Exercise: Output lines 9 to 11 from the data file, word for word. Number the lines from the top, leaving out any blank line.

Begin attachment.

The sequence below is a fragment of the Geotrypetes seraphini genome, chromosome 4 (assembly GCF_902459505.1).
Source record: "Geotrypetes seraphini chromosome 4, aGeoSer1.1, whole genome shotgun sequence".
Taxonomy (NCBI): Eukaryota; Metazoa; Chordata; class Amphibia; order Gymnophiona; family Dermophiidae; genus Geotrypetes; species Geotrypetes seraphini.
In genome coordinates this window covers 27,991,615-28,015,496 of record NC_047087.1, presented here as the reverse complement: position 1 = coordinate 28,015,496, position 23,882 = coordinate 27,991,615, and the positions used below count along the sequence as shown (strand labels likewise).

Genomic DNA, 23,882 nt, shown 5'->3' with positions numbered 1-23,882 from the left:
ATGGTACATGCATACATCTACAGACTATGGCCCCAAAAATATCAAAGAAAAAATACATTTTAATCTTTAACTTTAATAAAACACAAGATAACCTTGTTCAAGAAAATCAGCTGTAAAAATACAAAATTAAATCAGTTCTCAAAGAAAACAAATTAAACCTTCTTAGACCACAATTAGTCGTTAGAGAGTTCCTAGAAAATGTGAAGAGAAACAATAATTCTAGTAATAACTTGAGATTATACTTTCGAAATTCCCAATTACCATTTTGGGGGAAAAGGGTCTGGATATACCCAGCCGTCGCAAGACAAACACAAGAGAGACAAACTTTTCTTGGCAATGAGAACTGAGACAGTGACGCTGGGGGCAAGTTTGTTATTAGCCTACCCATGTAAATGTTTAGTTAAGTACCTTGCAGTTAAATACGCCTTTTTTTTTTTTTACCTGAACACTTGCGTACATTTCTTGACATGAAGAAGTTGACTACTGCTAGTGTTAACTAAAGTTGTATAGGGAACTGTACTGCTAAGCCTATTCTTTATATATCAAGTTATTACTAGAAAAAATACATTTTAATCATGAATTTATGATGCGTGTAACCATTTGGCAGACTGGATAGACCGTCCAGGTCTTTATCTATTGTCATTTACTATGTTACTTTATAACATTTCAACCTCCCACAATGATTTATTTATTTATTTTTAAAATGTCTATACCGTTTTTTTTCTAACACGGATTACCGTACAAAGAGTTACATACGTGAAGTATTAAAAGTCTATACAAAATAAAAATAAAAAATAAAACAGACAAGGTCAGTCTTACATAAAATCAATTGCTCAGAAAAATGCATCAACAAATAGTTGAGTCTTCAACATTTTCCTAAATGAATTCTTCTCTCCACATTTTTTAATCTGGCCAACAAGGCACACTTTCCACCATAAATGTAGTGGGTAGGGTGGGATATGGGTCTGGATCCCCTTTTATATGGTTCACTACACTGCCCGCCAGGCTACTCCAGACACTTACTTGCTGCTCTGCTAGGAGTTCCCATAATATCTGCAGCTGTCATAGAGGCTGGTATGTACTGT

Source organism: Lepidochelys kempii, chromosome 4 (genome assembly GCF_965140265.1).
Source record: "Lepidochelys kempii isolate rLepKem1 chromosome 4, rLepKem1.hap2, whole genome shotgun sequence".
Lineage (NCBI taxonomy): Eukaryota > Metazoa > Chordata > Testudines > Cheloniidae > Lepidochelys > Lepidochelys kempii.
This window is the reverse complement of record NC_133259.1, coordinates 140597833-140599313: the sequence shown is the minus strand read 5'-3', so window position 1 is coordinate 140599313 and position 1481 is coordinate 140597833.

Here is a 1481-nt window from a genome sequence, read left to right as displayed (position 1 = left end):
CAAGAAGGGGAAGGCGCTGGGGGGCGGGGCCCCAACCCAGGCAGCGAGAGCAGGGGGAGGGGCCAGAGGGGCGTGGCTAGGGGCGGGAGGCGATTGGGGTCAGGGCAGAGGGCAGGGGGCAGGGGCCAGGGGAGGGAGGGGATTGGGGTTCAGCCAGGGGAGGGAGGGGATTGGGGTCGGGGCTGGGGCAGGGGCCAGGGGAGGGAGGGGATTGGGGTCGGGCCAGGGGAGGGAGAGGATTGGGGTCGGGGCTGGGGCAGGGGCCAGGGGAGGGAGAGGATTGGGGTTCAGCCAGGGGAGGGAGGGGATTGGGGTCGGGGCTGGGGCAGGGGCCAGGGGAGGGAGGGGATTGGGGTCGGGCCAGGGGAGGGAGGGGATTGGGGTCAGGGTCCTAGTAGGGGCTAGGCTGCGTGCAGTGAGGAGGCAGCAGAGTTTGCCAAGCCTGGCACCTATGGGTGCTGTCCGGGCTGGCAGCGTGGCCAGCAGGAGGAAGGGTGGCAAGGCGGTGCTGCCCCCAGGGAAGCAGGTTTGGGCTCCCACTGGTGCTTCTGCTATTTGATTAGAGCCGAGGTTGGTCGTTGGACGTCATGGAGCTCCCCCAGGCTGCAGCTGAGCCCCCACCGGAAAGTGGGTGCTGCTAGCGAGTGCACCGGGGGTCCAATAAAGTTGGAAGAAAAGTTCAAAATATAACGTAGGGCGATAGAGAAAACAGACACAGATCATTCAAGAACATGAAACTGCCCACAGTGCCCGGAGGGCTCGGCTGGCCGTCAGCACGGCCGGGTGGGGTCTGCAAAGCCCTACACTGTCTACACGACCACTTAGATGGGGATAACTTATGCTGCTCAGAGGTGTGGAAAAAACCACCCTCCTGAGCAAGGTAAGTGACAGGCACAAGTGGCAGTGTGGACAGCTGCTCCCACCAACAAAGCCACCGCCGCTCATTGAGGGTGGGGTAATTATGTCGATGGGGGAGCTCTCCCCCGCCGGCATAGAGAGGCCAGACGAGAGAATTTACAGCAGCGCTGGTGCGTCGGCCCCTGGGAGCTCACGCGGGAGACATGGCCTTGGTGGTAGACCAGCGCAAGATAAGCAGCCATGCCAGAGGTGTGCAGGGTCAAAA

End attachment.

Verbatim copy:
Lineage (NCBI taxonomy): Eukaryota > Metazoa > Chordata > Testudines > Cheloniidae > Lepidochelys > Lepidochelys kempii.
This window is the reverse complement of record NC_133259.1, coordinates 140597833-140599313: the sequence shown is the minus strand read 5'-3', so window position 1 is coordinate 140599313 and position 1481 is coordinate 140597833.

Here is a 1481-nt window from a genome sequence, read left to right as displayed (position 1 = left end):